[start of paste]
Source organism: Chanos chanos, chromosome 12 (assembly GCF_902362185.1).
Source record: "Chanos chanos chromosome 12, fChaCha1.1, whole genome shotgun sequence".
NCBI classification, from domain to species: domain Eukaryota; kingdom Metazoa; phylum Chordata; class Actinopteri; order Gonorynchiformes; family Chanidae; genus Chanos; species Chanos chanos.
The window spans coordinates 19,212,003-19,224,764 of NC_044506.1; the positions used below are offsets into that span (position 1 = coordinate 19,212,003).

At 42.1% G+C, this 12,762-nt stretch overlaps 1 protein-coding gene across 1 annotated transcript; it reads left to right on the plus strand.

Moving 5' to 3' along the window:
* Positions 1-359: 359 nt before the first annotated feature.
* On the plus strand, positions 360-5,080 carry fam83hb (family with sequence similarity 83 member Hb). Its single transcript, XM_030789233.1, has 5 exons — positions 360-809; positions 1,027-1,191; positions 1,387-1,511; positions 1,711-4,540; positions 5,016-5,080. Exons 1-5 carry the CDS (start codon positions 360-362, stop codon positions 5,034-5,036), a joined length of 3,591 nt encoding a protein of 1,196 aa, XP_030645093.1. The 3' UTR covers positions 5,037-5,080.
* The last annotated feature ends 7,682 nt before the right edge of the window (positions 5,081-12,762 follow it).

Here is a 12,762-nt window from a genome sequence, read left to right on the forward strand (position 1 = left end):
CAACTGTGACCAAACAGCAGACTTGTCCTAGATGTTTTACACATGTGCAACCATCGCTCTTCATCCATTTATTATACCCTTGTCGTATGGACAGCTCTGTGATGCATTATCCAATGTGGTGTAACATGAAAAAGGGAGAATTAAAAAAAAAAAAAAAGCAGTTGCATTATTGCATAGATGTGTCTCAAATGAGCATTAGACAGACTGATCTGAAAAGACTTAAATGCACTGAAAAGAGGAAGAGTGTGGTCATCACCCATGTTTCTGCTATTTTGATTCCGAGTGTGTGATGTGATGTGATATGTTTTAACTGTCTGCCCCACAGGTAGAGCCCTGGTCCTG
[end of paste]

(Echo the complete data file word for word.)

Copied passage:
Source organism: Chanos chanos, chromosome 12 (assembly GCF_902362185.1).
Source record: "Chanos chanos chromosome 12, fChaCha1.1, whole genome shotgun sequence".
NCBI classification, from domain to species: domain Eukaryota; kingdom Metazoa; phylum Chordata; class Actinopteri; order Gonorynchiformes; family Chanidae; genus Chanos; species Chanos chanos.
The window spans coordinates 19,212,003-19,224,764 of NC_044506.1; the positions used below are offsets into that span (position 1 = coordinate 19,212,003).

At 42.1% G+C, this 12,762-nt stretch overlaps 1 protein-coding gene across 1 annotated transcript; it reads left to right on the plus strand.

Moving 5' to 3' along the window:
* Positions 1-359: 359 nt before the first annotated feature.
* On the plus strand, positions 360-5,080 carry fam83hb (family with sequence similarity 83 member Hb). Its single transcript, XM_030789233.1, has 5 exons — positions 360-809; positions 1,027-1,191; positions 1,387-1,511; positions 1,711-4,540; positions 5,016-5,080. Exons 1-5 carry the CDS (start codon positions 360-362, stop codon positions 5,034-5,036), a joined length of 3,591 nt encoding a protein of 1,196 aa, XP_030645093.1. The 3' UTR covers positions 5,037-5,080.
* The last annotated feature ends 7,682 nt before the right edge of the window (positions 5,081-12,762 follow it).

Here is a 12,762-nt window from a genome sequence, read left to right on the forward strand (position 1 = left end):
CAACTGTGACCAAACAGCAGACTTGTCCTAGATGTTTTACACATGTGCAACCATCGCTCTTCATCCATTTATTATACCCTTGTCGTATGGACAGCTCTGTGATGCATTATCCAATGTGGTGTAACATGAAAAAGGGAGAATTAAAAAAAAAAAAAAAGCAGTTGCATTATTGCATAGATGTGTCTCAAATGAGCATTAGACAGACTGATCTGAAAAGACTTAAATGCACTGAAAAGAGGAAGAGTGTGGTCATCACCCATGTTTCTGCTATTTTGATTCCGAGTGTGTGATGTGATGTGATATGTTTTAACTGTCTGCCCCACAGGTAGAGCCCTGGTCCTG